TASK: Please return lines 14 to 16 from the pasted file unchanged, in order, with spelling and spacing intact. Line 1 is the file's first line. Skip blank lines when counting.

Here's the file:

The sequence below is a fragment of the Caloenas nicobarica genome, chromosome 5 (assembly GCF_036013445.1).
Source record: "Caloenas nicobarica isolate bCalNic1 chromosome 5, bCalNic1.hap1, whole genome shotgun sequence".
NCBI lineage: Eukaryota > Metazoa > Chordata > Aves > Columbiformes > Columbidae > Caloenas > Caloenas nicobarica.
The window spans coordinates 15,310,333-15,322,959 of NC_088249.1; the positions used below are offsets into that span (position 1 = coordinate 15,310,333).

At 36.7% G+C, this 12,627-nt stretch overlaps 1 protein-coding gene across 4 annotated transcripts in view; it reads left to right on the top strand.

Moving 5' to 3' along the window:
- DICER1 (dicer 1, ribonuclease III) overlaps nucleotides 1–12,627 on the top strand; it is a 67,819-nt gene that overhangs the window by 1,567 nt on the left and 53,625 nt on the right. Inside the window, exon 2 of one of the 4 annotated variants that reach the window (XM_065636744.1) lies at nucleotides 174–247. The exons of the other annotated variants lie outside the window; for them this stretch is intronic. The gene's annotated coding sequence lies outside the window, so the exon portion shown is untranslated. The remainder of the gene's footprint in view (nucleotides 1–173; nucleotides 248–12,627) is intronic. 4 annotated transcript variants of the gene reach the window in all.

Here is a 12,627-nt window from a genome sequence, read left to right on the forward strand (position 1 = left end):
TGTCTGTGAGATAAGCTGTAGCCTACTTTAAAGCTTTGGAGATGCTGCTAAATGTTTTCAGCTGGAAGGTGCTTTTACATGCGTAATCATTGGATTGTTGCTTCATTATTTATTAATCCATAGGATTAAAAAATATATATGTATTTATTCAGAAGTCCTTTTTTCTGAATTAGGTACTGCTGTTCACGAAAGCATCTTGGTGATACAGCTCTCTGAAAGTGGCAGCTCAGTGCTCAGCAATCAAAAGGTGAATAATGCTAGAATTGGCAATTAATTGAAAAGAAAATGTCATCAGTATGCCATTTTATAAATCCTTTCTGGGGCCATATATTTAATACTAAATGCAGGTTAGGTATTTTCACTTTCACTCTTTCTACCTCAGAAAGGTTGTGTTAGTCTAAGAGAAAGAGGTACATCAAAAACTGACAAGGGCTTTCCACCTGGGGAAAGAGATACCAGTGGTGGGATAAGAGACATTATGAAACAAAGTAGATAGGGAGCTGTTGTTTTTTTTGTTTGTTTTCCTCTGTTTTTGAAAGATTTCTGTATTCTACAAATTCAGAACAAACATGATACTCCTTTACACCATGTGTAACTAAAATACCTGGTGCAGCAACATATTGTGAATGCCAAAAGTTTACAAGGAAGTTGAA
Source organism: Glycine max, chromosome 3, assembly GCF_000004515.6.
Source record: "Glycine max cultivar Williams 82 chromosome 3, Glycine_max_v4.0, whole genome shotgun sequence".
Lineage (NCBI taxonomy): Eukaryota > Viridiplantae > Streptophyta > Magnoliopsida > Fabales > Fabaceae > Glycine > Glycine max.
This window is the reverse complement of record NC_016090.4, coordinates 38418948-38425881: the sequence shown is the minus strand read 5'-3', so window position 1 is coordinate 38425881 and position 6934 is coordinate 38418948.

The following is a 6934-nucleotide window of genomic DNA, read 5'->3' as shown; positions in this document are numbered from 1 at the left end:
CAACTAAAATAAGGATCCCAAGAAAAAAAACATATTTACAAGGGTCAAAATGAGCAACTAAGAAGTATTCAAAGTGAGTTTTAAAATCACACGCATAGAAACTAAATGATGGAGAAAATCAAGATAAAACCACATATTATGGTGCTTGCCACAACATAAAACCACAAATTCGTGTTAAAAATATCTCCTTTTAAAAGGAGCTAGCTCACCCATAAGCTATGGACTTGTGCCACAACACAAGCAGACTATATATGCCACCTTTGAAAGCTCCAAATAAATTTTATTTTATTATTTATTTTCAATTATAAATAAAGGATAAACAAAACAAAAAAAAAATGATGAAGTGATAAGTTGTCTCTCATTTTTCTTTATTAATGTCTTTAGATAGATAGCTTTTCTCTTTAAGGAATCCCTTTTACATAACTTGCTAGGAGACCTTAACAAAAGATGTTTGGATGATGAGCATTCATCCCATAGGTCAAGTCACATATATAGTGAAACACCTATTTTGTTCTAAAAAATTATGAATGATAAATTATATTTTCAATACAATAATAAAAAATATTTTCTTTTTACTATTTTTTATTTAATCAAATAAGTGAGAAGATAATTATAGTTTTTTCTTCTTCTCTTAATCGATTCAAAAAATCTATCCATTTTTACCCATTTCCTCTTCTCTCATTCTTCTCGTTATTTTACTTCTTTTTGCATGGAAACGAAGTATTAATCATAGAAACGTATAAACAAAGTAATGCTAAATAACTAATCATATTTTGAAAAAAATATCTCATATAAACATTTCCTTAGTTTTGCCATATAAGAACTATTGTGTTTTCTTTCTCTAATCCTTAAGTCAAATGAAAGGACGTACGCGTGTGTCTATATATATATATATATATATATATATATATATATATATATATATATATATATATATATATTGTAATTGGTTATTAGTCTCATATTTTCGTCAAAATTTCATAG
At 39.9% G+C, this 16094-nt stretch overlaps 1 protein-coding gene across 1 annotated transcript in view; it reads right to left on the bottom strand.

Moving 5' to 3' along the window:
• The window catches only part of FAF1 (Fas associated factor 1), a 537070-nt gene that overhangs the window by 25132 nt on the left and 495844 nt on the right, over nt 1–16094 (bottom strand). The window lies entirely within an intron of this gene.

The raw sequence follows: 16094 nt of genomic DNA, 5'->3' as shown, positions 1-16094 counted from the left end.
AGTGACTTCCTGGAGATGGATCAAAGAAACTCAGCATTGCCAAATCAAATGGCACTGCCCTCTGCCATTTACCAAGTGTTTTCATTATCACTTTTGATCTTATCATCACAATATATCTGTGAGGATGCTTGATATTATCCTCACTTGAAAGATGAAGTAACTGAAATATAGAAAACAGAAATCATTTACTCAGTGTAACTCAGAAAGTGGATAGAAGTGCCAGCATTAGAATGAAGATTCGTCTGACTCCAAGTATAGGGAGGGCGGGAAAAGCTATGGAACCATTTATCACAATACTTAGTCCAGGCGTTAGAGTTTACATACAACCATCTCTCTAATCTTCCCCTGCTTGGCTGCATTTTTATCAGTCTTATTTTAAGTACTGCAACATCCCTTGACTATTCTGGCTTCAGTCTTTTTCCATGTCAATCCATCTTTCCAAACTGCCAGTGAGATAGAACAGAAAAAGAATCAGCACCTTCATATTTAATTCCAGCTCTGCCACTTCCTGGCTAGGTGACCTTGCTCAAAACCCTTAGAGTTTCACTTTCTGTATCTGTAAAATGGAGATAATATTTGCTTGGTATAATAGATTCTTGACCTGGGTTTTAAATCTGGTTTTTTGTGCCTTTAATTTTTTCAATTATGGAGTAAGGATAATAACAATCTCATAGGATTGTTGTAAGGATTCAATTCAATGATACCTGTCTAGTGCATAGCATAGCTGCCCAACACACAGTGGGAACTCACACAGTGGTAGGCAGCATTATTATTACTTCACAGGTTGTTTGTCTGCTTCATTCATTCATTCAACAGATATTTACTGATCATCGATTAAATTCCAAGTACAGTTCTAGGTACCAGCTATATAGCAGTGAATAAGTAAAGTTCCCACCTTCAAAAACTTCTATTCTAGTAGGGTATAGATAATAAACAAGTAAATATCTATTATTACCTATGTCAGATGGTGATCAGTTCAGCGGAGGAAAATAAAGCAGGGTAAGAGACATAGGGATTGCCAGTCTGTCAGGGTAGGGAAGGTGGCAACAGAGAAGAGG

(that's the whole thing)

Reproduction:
The following is a 6934-nucleotide window of genomic DNA, read 5'->3' as shown; positions in this document are numbered from 1 at the left end:
CAACTAAAATAAGGATCCCAAGAAAAAAAACATATTTACAAGGGTCAAAATGAGCAACTAAGAAGTATTCAAAGTGAGTTTTAAAATCACACGCATAGAAACTAAATGATGGAGAAAATCAAGATAAAACCACATATTATGGTGCTTGCCACAACATAAAACCACAAATTCGTGTTAAAAATATCTCCTTTTAAAAGGAGCTAGCTCACCCATAAGCTATGGACTTGTGCCACAACACAAGCAGACTATATATGCCACCTTTGAAAGCTCCAAATAAATTTTATTTTATTATTTATTTTCAATTATAAATAAAGGATAAACAAAACAAAAAAAAAATGATGAAGTGATAAGTTGTCTCTCATTTTTCTTTATTAATGTCTTTAGATAGATAGCTTTTCTCTTTAAGGAATCCCTTTTACATAACTTGCTAGGAGACCTTAACAAAAGATGTTTGGATGATGAGCATTCATCCCATAGGTCAAGTCACATATATAGTGAAACACCTATTTTGTTCTAAAAAATTATGAATGATAAATTATATTTTCAATACAATAATAAAAAATATTTTCTTTTTACTATTTTTTATTTAATCAAATAAGTGAGAAGATAATTATAGTTTTTTCTTCTTCTCTTAATCGATTCAAAAAATCTATCCATTTTTACCCATTTCCTCTTCTCTCATTCTTCTCGTTATTTTACTTCTTTTTGCATGGAAACGAAGTATTAATCATAGAAACGTATAAACAAAGTAATGCTAAATAACTAATCATATTTTGAAAAAAATATCTCATATAAACATTTCCTTAGTTTTGCCATATAAGAACTATTGTGTTTTCTTTCTCTAATCCTTAAGTCAAATGAAAGGACGTACGCGTGTGTCTATATATATATATATATATATATATATATATATATATATATATATATATATATATATATATTGTAATTGGTTATTAGTCTCATATTTTCGTCAAAATTTCATAG
At 39.9% G+C, this 16094-nt stretch overlaps 1 protein-coding gene across 1 annotated transcript in view; it reads right to left on the bottom strand.